By Lisa Torem:
This West Coast trio, boasting a new CD entitled “Blaze” marched on stage, donning black Stetsons, and, well, black everything else. Their persona and set list bring to mind a mashup between Thievery Corporation, Johnny Cash and every desert mirage inbetween.
Concord Music Hall
This West Coast trio, boasting a new CD entitled “Blaze” marched on stage, donning black Stetsons, and, well, black everything else. Their persona and set list would brings to mind a mashup between Thievery Corporation, Johnny Cash and every desert mirage in-between.
Featuring David Satori (Beats Antique), Evan Fraser (Hamsa Lila) and Mark Reveley (Jed and Lucia), Dirtwire emerges from another dimension of music.
Each member is a consummate showman. The band drums up enthusiasm with low-growling vocals, ambitious jaw harp solos and raw blues harp riffs. Exchanging instruments in a flash, they consistently brandished their versatility. Sometimes mimicking the hum of hollowed-out bamboo; other times, celebrating Africa, with the goni harp or the delicate Kalimba.
They sure weren’t shy about merging politics into their rootsy/electronic fare:
“Chicago, are you ready for a revolution, my friends? Take it to the streets.”
And against a litany of cantankerous, counter rhythms, Dirtwire rapped:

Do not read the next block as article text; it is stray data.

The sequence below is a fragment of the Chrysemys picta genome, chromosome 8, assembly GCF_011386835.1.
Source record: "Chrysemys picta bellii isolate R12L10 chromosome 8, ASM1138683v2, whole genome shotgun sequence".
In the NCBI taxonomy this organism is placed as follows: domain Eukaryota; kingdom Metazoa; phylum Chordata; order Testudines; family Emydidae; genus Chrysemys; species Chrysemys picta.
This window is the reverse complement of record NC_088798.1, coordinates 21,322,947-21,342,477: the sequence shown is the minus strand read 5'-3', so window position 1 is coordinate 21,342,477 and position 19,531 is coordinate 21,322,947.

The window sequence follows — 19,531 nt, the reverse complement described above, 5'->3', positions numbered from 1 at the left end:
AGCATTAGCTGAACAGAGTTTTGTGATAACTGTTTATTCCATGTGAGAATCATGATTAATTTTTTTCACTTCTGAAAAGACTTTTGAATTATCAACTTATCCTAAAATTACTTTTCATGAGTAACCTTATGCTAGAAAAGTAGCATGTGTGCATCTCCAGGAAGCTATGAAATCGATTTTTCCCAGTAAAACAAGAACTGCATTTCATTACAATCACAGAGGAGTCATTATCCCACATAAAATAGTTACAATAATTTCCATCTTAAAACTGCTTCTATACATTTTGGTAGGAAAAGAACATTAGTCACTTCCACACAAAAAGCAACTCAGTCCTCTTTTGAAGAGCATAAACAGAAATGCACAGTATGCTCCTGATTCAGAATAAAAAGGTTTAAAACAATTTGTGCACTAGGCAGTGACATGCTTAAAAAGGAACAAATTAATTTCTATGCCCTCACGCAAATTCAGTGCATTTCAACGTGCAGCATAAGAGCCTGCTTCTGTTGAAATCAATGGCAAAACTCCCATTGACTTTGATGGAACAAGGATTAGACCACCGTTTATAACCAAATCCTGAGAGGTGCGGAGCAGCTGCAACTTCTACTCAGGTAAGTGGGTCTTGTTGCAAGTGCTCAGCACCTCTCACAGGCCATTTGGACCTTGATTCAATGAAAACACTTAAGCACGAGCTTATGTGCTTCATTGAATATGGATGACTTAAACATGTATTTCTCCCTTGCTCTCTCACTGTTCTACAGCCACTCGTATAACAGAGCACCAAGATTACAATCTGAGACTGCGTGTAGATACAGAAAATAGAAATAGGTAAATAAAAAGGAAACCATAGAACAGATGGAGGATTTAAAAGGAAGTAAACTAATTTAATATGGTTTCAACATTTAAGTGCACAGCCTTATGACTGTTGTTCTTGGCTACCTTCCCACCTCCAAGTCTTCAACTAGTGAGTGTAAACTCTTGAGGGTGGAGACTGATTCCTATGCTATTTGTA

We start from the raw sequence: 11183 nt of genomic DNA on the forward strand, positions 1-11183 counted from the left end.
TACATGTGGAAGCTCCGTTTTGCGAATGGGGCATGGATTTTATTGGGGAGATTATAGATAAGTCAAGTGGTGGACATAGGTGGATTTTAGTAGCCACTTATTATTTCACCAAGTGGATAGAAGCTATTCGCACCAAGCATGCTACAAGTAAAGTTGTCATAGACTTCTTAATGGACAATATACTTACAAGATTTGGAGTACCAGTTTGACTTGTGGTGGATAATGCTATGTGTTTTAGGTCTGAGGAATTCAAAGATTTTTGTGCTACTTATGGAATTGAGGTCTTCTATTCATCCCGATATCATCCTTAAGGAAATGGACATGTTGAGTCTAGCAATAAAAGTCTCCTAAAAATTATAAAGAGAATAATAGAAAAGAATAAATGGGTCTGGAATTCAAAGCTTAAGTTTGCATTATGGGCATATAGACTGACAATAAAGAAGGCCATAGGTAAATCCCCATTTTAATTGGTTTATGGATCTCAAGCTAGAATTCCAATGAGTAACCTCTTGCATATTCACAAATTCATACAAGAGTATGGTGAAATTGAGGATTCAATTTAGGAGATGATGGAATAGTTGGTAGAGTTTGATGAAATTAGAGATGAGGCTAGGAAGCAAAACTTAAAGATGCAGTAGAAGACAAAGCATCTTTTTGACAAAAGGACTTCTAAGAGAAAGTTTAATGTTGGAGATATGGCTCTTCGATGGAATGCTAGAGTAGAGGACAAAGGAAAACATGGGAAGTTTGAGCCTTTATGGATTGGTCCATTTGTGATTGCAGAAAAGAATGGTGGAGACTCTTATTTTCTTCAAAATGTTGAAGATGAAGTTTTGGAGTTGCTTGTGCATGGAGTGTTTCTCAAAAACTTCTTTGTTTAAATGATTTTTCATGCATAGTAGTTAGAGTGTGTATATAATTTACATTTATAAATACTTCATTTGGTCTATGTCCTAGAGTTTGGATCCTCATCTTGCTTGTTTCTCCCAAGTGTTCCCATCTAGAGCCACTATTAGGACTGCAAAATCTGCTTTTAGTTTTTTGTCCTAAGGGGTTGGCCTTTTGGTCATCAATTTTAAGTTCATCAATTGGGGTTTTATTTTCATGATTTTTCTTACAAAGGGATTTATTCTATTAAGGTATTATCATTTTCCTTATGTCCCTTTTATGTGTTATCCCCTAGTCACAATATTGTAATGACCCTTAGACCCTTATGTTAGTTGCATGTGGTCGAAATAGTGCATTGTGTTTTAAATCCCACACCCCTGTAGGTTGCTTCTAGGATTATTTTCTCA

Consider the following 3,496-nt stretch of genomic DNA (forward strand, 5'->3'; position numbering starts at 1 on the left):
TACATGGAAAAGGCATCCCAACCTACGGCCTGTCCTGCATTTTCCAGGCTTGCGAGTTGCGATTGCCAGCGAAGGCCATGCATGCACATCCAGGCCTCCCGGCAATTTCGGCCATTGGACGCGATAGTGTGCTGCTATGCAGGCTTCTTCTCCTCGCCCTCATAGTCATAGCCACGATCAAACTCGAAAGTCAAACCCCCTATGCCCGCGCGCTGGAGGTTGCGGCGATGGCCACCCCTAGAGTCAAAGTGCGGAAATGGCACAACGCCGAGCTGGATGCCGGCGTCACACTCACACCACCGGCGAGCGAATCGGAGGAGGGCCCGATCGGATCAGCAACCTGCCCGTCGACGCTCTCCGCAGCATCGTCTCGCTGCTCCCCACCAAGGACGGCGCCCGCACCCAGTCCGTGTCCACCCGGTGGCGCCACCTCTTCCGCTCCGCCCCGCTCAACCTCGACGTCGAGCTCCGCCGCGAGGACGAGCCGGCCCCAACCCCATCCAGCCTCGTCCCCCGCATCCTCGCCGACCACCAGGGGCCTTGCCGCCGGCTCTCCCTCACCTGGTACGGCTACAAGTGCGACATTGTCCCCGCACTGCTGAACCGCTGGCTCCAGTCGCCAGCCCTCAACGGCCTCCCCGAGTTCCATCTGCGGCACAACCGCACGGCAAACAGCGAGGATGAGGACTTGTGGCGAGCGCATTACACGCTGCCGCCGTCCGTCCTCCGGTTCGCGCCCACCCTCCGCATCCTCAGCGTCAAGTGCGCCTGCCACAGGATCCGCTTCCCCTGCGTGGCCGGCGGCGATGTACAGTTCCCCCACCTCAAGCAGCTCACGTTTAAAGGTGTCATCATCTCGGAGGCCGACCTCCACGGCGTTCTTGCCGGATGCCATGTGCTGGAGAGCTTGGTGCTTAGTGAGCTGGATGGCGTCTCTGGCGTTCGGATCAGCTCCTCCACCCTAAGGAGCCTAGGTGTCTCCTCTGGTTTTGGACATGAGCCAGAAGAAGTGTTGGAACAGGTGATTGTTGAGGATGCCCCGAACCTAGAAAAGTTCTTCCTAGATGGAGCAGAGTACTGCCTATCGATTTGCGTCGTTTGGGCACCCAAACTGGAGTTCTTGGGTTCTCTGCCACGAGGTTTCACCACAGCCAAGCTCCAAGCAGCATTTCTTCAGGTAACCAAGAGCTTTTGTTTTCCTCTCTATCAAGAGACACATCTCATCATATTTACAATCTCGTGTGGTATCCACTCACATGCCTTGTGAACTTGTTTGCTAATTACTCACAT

“Straight to Wall Street, Straight to the Pentagon. What you gonna do? Where you gonna take it?"
There were lots of devoted fans present, who rapped or chanted right along.
Dirtwire took ˜When The Levee Breaks” to a new level, which is no small feat. It was every bit as rousing as Led Zeppelin’s fine version, but more. Unique with their special flair of intricate beats. Even Jimmy Page, never mastered slide banjo. The blues harp solo was rich and forceful.
“Shish Kabobs” is about the most singable song ever written, but the structure left lots of space for brilliant bass lines, too. And when push came to shove, this trio took to the drum sticks, each one outdoing his musical brother - All to the audience’s delight.
“Next one is for all you earth activists, all you farmers.” David teased. The dreamy, blues intro. escalated abruptly into a swamp.
“This one’s all about sitting as low as you can go.” David clarified. The lyrics were fun and extraordinarily playful. As for the instrumental parts, the banjo said the rest.
“Make some noise, you feeling alright?” With their natural stage presence and flair for roots and all-things contemporary, Dirtwire is the definitive crowd pleaser. They performed the last song,"Stranger” to a barrage of applause.